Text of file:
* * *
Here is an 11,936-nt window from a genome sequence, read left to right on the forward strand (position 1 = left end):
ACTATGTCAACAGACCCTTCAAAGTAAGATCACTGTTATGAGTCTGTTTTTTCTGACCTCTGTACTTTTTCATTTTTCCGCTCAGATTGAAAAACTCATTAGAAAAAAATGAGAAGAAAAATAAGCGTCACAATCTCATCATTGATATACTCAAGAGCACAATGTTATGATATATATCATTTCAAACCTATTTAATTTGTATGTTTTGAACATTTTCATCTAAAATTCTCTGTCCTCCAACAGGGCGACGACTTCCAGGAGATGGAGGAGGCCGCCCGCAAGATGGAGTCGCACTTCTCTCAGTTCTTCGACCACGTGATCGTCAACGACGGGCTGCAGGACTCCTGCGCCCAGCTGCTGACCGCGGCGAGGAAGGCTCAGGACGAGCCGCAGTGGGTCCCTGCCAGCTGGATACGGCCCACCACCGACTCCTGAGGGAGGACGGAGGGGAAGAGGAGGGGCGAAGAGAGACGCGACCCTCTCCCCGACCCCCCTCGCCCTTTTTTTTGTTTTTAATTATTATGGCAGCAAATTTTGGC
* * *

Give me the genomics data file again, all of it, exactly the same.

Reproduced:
Here is an 11,936-nt window from a genome sequence, read left to right on the forward strand (position 1 = left end):
ACTATGTCAACAGACCCTTCAAAGTAAGATCACTGTTATGAGTCTGTTTTTTCTGACCTCTGTACTTTTTCATTTTTCCGCTCAGATTGAAAAACTCATTAGAAAAAAATGAGAAGAAAAATAAGCGTCACAATCTCATCATTGATATACTCAAGAGCACAATGTTATGATATATATCATTTCAAACCTATTTAATTTGTATGTTTTGAACATTTTCATCTAAAATTCTCTGTCCTCCAACAGGGCGACGACTTCCAGGAGATGGAGGAGGCCGCCCGCAAGATGGAGTCGCACTTCTCTCAGTTCTTCGACCACGTGATCGTCAACGACGGGCTGCAGGACTCCTGCGCCCAGCTGCTGACCGCGGCGAGGAAGGCTCAGGACGAGCCGCAGTGGGTCCCTGCCAGCTGGATACGGCCCACCACCGACTCCTGAGGGAGGACGGAGGGGAAGAGGAGGGGCGAAGAGAGACGCGACCCTCTCCCCGACCCCCCTCGCCCTTTTTTTTGTTTTTAATTATTATGGCAGCAAATTTTGGC